By the acknowledgment that the whole contents of the heavens performed these movements, an important step in comprehending the constitution of the universe had been decidedly taken. It was clear that the earth could not be a plane extending to an indefinitely great distance. It was also obvious that there must be a finite depth to the earth below our feet. Nay, more, it became certain that whatever the shape of the earth might be, it was at all events something detached from all other bodies, and poised without visible support in space. When this discovery was first announced it must have appeared a very startling truth. It was so difficult to realise that the solid earth on which we stand reposed on nothing! What was to keep it from falling? How could it be sustained without tangible support, like the legendary coffin of Mahomet? But difficult as it may have been to receive this doctrine, yet its necessary truth in due time commanded assent, and the science of Astronomy began to exist. The changes of the seasons and the recurrence of seed-time and harvest must, from the earliest times, have been associated with certain changes in the position of the sun. In the summer at mid-day the sun rises high in the heavens, in the winter it is always low. Our luminary, therefore, performs an annual movement up and down in the heavens, as well as a diurnal movement of rising and setting. But there is a third species of change in the sun’s position, which is not quite so obvious, though it is still capable of being detected by a few careful observations, if combined with a philosophical habit of reflection. The very earliest observers of the stars can hardly have failed to notice that the constellations visible at night varied with the season of the year. For instance, the brilliant figure of Orion, though so well seen on winter nights, is absent from the summer skies, and the place it occupied is then taken by quite different groups of stars. The same may be said of other constellations. Each season of the year can thus be characterised by the sidereal objects that are conspicuous by night. Indeed, in ancient days, the time for commencing the cycle of agricultural occupations was sometimes indicated by the position of the constellations in the evening.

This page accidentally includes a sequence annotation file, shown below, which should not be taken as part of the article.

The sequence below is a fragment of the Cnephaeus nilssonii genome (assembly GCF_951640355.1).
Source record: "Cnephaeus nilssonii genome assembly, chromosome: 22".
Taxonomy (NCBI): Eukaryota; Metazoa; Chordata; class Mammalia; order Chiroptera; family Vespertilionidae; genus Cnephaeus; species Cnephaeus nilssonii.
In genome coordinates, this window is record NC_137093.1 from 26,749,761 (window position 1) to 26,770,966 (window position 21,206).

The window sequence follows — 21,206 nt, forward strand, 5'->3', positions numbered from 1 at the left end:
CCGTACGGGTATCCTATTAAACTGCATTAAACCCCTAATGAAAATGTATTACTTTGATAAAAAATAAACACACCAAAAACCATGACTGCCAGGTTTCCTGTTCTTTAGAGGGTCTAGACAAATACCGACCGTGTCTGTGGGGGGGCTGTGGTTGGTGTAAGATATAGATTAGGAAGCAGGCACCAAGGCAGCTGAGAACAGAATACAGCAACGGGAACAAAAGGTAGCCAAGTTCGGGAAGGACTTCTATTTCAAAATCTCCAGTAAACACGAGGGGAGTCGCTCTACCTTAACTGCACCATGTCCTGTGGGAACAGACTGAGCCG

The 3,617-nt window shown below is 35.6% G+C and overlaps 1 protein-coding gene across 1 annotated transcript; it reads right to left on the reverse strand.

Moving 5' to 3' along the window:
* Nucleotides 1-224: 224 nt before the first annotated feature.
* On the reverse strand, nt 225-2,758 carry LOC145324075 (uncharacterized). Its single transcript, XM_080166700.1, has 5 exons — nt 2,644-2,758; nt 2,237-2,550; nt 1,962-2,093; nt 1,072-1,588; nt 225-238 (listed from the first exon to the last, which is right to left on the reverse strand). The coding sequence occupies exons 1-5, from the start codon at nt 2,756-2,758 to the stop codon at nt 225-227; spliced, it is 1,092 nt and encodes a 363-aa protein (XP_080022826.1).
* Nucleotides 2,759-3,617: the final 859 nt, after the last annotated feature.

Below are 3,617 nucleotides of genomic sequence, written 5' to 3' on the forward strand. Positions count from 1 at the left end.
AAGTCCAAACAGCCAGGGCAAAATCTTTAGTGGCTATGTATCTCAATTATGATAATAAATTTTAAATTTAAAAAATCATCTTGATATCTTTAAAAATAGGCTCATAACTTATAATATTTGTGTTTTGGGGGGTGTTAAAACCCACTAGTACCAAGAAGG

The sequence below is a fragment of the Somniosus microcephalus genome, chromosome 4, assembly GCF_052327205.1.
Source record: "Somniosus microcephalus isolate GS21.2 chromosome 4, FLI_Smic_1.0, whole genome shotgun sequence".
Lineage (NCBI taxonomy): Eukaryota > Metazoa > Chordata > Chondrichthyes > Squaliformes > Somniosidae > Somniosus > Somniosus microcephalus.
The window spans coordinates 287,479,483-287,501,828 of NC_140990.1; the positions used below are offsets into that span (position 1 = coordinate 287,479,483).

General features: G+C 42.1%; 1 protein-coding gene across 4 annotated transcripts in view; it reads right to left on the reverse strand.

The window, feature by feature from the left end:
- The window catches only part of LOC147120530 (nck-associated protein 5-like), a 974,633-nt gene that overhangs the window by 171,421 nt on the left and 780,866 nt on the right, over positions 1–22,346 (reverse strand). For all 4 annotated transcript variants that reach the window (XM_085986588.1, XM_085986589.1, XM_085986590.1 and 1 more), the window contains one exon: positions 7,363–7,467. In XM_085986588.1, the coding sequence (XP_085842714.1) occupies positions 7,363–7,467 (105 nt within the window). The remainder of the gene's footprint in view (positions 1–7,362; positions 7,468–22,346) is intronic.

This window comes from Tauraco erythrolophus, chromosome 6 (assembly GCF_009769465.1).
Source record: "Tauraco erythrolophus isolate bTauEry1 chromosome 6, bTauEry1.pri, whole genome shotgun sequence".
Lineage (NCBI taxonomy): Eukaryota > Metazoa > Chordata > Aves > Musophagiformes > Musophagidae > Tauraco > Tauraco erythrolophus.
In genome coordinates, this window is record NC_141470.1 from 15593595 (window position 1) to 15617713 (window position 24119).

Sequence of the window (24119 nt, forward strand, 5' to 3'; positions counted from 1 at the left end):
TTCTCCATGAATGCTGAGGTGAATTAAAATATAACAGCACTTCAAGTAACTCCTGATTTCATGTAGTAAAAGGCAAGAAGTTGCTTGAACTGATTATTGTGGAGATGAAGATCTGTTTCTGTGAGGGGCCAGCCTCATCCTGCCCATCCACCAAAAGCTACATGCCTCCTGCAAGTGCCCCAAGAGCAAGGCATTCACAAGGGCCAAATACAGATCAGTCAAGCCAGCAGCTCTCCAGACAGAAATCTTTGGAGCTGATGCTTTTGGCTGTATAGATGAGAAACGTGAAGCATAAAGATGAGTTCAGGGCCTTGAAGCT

By reflecting on these facts the early astronomers were enabled to demonstrate the apparent annual movement of the sun. There could be no rational explanation of the changes in the constellations with the seasons, except by supposing that the place of the sun was altering, so as to make a complete circuit of the heavens in the course of the year. This movement of the sun is otherwise confirmed by looking at the west after sunset, and watching the stars. As the season progresses, it may be noticed each evening that the constellations seem to sink lower and lower towards the west, until at length they become invisible from the brightness of the sky. The disappearance is explained by the supposition that the sun appears to be continually ascending from the west to meet the stars. This motion is, of course, not to be confounded with the ordinary diurnal rising and setting, in which all the heavenly bodies participate. It is to be understood that besides being affected by the common motion our luminary has a slow independent movement in the opposite direction; so that though the sun and a star may set at the same time to-day, yet since by to-morrow the sun will have moved a little towards the east, it follows that the star must then set a few minutes before the sun.